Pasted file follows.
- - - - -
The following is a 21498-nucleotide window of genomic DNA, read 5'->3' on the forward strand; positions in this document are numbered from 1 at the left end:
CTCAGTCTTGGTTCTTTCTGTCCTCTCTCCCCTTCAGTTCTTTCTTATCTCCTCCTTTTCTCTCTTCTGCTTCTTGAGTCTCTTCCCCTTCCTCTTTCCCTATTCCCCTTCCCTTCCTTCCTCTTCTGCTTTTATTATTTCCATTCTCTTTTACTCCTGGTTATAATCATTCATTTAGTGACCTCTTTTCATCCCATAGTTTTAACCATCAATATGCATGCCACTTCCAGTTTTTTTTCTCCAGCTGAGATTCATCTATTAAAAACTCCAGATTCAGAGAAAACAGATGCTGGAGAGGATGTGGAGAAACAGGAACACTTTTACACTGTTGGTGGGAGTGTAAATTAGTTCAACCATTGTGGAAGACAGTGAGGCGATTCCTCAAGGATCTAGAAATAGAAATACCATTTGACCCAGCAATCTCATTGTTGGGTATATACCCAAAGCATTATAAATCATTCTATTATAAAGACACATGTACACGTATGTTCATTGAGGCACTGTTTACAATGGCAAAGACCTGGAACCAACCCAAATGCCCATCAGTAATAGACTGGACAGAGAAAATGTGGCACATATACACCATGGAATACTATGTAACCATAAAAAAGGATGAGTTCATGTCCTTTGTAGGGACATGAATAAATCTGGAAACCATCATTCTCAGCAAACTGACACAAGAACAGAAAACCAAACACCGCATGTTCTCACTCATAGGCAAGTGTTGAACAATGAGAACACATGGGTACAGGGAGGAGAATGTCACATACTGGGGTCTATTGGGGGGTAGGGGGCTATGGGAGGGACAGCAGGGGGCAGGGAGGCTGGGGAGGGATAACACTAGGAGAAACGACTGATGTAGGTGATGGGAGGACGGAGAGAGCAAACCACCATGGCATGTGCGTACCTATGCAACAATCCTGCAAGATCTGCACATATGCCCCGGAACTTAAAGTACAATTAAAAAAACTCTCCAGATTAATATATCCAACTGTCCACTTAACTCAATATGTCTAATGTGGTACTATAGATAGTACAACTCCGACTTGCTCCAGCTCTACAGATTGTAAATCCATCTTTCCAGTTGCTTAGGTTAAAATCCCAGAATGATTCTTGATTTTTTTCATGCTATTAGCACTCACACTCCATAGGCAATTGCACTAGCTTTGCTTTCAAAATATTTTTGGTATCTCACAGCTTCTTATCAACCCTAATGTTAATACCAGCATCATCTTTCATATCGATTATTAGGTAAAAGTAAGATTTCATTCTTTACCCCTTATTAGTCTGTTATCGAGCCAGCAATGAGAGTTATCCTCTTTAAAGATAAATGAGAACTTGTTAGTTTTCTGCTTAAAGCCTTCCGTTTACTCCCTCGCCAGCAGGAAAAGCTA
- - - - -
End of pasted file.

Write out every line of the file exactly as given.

The following is a 21498-nucleotide window of genomic DNA, read 5'->3' on the forward strand; positions in this document are numbered from 1 at the left end:
CTCAGTCTTGGTTCTTTCTGTCCTCTCTCCCCTTCAGTTCTTTCTTATCTCCTCCTTTTCTCTCTTCTGCTTCTTGAGTCTCTTCCCCTTCCTCTTTCCCTATTCCCCTTCCCTTCCTTCCTCTTCTGCTTTTATTATTTCCATTCTCTTTTACTCCTGGTTATAATCATTCATTTAGTGACCTCTTTTCATCCCATAGTTTTAACCATCAATATGCATGCCACTTCCAGTTTTTTTTCTCCAGCTGAGATTCATCTATTAAAAACTCCAGATTCAGAGAAAACAGATGCTGGAGAGGATGTGGAGAAACAGGAACACTTTTACACTGTTGGTGGGAGTGTAAATTAGTTCAACCATTGTGGAAGACAGTGAGGCGATTCCTCAAGGATCTAGAAATAGAAATACCATTTGACCCAGCAATCTCATTGTTGGGTATATACCCAAAGCATTATAAATCATTCTATTATAAAGACACATGTACACGTATGTTCATTGAGGCACTGTTTACAATGGCAAAGACCTGGAACCAACCCAAATGCCCATCAGTAATAGACTGGACAGAGAAAATGTGGCACATATACACCATGGAATACTATGTAACCATAAAAAAGGATGAGTTCATGTCCTTTGTAGGGACATGAATAAATCTGGAAACCATCATTCTCAGCAAACTGACACAAGAACAGAAAACCAAACACCGCATGTTCTCACTCATAGGCAAGTGTTGAACAATGAGAACACATGGGTACAGGGAGGAGAATGTCACATACTGGGGTCTATTGGGGGGTAGGGGGCTATGGGAGGGACAGCAGGGGGCAGGGAGGCTGGGGAGGGATAACACTAGGAGAAACGACTGATGTAGGTGATGGGAGGACGGAGAGAGCAAACCACCATGGCATGTGCGTACCTATGCAACAATCCTGCAAGATCTGCACATATGCCCCGGAACTTAAAGTACAATTAAAAAAACTCTCCAGATTAATATATCCAACTGTCCACTTAACTCAATATGTCTAATGTGGTACTATAGATAGTACAACTCCGACTTGCTCCAGCTCTACAGATTGTAAATCCATCTTTCCAGTTGCTTAGGTTAAAATCCCAGAATGATTCTTGATTTTTTTCATGCTATTAGCACTCACACTCCATAGGCAATTGCACTAGCTTTGCTTTCAAAATATTTTTGGTATCTCACAGCTTCTTATCAACCCTAATGTTAATACCAGCATCATCTTTCATATCGATTATTAGGTAAAAGTAAGATTTCATTCTTTACCCCTTATTAGTCTGTTATCGAGCCAGCAATGAGAGTTATCCTCTTTAAAGATAAATGAGAACTTGTTAGTTTTCTGCTTAAAGCCTTCCGTTTACTCCCTCGCCAGCAGGAAAAGCTA